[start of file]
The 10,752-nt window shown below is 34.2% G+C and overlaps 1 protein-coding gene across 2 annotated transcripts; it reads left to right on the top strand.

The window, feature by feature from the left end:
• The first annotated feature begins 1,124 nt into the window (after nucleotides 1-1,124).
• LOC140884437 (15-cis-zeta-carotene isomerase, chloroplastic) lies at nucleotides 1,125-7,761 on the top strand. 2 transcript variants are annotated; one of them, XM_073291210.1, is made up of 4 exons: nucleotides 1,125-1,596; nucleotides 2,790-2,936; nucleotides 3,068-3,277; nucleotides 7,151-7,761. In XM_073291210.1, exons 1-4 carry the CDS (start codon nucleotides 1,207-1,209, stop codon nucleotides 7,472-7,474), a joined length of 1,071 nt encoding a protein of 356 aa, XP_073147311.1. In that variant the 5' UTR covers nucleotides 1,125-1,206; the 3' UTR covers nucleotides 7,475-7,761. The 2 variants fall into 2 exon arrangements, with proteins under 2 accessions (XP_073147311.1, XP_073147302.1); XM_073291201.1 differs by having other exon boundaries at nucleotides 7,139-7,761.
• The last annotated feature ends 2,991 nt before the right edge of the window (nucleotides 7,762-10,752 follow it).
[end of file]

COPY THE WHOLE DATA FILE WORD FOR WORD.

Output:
The 10,752-nt window shown below is 34.2% G+C and overlaps 1 protein-coding gene across 2 annotated transcripts; it reads left to right on the top strand.

The window, feature by feature from the left end:
• The first annotated feature begins 1,124 nt into the window (after nucleotides 1-1,124).
• LOC140884437 (15-cis-zeta-carotene isomerase, chloroplastic) lies at nucleotides 1,125-7,761 on the top strand. 2 transcript variants are annotated; one of them, XM_073291210.1, is made up of 4 exons: nucleotides 1,125-1,596; nucleotides 2,790-2,936; nucleotides 3,068-3,277; nucleotides 7,151-7,761. In XM_073291210.1, exons 1-4 carry the CDS (start codon nucleotides 1,207-1,209, stop codon nucleotides 7,472-7,474), a joined length of 1,071 nt encoding a protein of 356 aa, XP_073147311.1. In that variant the 5' UTR covers nucleotides 1,125-1,206; the 3' UTR covers nucleotides 7,475-7,761. The 2 variants fall into 2 exon arrangements, with proteins under 2 accessions (XP_073147311.1, XP_073147302.1); XM_073291201.1 differs by having other exon boundaries at nucleotides 7,139-7,761.
• The last annotated feature ends 2,991 nt before the right edge of the window (nucleotides 7,762-10,752 follow it).